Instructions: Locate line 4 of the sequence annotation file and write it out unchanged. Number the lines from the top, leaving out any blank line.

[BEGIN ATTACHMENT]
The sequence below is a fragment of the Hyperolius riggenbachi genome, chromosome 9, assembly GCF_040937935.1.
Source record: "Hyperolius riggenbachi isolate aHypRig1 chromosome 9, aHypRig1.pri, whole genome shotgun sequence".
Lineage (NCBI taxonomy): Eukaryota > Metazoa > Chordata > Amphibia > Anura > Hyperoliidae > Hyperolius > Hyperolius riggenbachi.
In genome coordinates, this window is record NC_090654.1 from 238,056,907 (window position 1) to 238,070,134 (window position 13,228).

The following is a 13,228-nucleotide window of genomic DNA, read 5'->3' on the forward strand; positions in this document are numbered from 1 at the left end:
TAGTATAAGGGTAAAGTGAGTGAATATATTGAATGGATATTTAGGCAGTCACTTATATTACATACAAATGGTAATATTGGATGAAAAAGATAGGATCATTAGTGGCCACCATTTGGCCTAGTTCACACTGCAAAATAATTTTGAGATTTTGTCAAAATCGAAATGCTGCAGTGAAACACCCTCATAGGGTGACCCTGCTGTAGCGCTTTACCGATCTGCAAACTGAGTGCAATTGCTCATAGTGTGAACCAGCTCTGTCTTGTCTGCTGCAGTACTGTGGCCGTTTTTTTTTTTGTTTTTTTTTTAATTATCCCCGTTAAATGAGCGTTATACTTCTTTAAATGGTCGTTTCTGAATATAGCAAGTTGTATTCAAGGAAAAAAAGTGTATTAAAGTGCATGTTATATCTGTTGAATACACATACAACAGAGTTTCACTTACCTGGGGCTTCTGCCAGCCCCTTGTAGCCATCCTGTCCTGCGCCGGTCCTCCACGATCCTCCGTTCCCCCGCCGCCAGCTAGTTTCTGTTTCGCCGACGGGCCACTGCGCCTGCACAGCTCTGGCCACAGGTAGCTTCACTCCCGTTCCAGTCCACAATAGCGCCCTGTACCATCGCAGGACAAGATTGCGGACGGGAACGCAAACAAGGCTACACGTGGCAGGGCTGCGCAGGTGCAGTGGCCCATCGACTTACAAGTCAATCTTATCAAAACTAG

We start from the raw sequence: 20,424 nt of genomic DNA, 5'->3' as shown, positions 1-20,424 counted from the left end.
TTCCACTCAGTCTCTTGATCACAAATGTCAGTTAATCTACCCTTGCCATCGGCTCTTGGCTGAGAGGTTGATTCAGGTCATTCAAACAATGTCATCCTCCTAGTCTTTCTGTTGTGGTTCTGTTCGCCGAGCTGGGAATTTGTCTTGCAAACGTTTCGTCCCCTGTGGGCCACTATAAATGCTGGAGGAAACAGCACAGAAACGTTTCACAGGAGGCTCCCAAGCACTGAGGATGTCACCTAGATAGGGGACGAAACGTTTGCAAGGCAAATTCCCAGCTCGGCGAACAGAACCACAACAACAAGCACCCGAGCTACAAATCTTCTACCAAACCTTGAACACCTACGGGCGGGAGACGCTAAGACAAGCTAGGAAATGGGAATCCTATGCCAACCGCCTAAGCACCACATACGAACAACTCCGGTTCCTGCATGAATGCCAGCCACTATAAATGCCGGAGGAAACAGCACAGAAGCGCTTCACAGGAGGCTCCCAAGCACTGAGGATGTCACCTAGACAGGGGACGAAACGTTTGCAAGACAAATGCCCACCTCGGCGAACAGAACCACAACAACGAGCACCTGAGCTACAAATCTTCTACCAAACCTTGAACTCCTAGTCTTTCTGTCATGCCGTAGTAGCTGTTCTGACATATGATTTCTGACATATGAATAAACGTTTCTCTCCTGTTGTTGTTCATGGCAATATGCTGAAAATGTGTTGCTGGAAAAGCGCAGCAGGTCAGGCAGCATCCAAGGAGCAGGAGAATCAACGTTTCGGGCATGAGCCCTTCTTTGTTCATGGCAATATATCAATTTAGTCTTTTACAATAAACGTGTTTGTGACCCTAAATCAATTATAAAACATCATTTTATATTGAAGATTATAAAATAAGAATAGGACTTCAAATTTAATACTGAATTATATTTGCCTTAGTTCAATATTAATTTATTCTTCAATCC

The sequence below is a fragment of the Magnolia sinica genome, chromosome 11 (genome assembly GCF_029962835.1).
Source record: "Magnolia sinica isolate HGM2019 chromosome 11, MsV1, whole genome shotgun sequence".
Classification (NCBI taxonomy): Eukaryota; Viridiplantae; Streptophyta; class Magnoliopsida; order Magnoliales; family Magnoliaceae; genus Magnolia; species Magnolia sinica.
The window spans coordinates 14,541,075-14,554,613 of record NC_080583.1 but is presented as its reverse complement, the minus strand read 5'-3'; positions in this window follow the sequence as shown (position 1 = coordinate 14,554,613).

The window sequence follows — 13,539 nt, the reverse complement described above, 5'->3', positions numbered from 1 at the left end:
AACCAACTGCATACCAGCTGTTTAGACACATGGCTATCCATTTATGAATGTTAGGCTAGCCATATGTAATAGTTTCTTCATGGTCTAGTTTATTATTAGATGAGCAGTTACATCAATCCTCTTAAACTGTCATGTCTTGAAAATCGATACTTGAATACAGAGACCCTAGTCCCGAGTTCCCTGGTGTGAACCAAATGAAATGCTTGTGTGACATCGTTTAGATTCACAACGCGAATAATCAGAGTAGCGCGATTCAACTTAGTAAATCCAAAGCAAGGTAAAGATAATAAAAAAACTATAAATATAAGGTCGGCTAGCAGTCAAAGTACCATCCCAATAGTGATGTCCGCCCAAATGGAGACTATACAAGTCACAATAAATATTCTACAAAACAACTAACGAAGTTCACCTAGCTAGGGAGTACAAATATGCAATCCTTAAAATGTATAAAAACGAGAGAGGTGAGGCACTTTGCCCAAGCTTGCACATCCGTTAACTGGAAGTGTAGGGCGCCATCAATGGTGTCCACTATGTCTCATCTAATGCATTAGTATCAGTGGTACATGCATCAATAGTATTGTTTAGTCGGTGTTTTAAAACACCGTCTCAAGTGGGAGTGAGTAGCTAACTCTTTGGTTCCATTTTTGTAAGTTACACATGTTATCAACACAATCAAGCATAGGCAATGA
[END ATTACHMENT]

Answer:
In genome coordinates, this window is record NC_090654.1 from 238,056,907 (window position 1) to 238,070,134 (window position 13,228).